According to the FTC, the proposed rule generally prohibits employers from using noncompete clauses and would make it illegal for an employer to:

  • "enter into or attempt to enter into a noncompete with a worker;"
  • "maintain a noncompete with a worker;" and
  • "represent to a worker, under certain circumstances, that the worker is subject to a noncompete."24

The proposed rule would also:

  • "apply to independent contractors and anyone who works for an employer, whether paid or unpaid;" and
  • "require employers to rescind existing noncompetes and actively inform workers that they are no longer in effect."25

The proposed rule generally would not apply to other types of employment restrictions, such as nondisclosure agreements.26 But "other types of employment restrictions could be subject to the rule if they are so broad in scope that they function as noncompetes."27 The proposed rule therefore adopts a functional test for whether the employment terms amount to a de facto noncompete clause.

Examples of de facto noncompete clauses may include:

  • "A non-disclosure agreement between an employer and a worker that is written so broadly that it effectively precludes the worker from working in the same field after the conclusion of the worker's employment with the employer;" or 
  • "A contractual term between an employer and a worker that requires the worker to pay the employer or a third-party entity for training costs if the worker's employment terminates within a specified time period, where the required payment is not reasonably related to the costs the employer incurred for training the worker."28

The proposed rule includes only one exception. The rule would not apply to:

  • "a non-compete clause that is entered into by a person who is selling a business entity or otherwise disposing of all of the person's ownership interest in the business entity, or by a person who is selling all or substantially all of a business entity's operating assets, when the person restricted by the non-compete clause is a substantial owner of, or substantial member or substantial partner in, the business entity at the time the person enters into the non-compete clause."29

However, antitrust or other federal and state laws may still apply in such a situation.

Finally, the proposed rule also includes affirmative rescission and notice requirements for existing noncompetes. Compliance with these specific rules is required 180 days after the date the final rule is published.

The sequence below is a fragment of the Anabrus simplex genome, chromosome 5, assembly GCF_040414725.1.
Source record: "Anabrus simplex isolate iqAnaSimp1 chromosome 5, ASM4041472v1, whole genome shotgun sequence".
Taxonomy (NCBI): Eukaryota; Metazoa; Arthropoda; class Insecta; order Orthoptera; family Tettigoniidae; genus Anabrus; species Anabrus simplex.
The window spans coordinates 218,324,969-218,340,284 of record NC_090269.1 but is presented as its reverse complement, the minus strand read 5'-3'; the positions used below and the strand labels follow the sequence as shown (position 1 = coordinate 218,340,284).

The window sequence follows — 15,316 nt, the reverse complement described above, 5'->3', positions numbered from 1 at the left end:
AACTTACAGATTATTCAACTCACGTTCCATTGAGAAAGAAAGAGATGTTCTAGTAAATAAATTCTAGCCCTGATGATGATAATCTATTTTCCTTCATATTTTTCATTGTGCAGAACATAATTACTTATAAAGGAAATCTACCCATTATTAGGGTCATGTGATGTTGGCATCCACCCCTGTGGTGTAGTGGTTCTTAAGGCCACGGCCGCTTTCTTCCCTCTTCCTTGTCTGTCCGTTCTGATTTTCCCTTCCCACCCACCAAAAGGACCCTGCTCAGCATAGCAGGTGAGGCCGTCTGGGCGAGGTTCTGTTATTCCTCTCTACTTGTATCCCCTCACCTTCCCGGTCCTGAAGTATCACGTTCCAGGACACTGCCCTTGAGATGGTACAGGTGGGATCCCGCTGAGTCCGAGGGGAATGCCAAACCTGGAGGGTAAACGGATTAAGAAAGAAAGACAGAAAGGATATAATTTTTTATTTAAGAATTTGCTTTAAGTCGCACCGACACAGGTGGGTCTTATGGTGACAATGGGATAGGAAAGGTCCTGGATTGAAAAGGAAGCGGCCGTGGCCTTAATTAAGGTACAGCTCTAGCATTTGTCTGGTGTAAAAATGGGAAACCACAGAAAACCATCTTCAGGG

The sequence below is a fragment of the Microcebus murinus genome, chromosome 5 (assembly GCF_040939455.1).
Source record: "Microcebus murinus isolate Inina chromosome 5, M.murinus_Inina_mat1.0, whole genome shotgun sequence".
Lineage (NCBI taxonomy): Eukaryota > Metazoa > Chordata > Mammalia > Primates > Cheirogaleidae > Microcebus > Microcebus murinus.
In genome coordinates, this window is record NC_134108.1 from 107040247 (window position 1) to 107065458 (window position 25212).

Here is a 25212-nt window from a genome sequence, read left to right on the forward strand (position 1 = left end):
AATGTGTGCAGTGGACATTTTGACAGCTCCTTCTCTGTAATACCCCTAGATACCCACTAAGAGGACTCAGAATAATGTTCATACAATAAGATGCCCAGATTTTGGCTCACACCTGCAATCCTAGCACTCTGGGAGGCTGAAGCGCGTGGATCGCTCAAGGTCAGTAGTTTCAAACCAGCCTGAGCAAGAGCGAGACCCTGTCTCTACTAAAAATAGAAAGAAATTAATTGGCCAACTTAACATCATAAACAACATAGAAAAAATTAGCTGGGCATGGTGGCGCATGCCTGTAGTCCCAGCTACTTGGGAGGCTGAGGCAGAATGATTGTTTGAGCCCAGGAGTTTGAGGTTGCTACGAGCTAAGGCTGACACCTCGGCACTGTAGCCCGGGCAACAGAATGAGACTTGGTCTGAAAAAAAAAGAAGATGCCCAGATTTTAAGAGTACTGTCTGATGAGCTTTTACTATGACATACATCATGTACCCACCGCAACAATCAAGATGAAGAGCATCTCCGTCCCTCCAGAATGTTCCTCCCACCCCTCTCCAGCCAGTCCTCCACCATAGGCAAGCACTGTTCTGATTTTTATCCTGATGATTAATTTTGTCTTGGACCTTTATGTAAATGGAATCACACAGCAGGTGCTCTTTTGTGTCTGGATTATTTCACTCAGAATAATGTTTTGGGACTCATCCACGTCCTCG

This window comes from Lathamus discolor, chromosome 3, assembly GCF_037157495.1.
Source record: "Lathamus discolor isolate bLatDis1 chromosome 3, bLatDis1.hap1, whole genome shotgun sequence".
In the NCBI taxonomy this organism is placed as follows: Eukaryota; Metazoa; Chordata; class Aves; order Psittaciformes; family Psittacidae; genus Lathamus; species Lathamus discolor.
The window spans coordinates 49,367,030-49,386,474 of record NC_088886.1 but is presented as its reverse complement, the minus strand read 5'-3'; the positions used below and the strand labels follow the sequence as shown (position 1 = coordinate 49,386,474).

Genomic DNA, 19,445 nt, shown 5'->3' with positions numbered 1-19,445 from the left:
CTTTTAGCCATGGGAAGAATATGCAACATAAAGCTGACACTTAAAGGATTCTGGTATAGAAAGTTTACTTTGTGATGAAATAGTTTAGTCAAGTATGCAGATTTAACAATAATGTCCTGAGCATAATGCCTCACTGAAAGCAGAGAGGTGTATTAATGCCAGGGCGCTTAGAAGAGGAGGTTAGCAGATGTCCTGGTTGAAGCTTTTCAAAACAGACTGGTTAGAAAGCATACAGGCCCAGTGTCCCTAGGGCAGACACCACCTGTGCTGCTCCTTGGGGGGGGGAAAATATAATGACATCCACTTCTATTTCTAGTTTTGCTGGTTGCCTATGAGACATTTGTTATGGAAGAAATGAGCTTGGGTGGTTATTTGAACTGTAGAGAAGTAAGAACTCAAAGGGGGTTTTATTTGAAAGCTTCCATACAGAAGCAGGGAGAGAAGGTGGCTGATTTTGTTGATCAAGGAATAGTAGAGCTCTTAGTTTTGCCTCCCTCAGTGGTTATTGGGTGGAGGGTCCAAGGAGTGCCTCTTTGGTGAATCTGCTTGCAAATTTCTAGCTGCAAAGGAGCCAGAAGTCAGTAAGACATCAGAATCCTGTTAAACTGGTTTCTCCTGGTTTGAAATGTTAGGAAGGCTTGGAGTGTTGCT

This rulemaking proposal, however, is already drawing opposition. The US Chamber of Commerce is calling the proposal "blatantly unlawful," and Commissioner Wilson issued a 14-page dissent "arguing that the agency doesn't have the rulemaking authority it claims over unfair methods of competition and that noncompetes must be assessed on a case-by-case basis because they could have legitimate business justifications."30

IV. The FTC's New Enforcement Approach Means That Employers Should Reassess Legal Risks

Against this backdrop, companies should carefully assess their noncompete policies and compliance strategies. While it remains to be seen how the FTC's proposed rule will ultimately take shape, it provides the best guidance for what the FTC is likely to challenge.

An effective compliance strategy for noncompete clauses should consider factors such as:

  • Justifications. The FTC and virtually every state law recognize the need to protect against the disclosure of trade secrets, customer lists, and other confidential and proprietary information. Noncompete agreements that focus on these concerns are more appropriately categorized as nondisclosure agreements and are less likely to be susceptible to a legal challenge when the agreement is tailored to such interests.
  • State Enforcement. With state laws frequently changing and state attorneys general challenging noncompetes, it is still imperative to understand the varying legal rules in the relevant jurisdictions in which a company operates and how state laws may apply. Where the FTC might not opt to bring an enforcement action, state enforcers may do so, especially when the state law is stricter or different remedies might be available.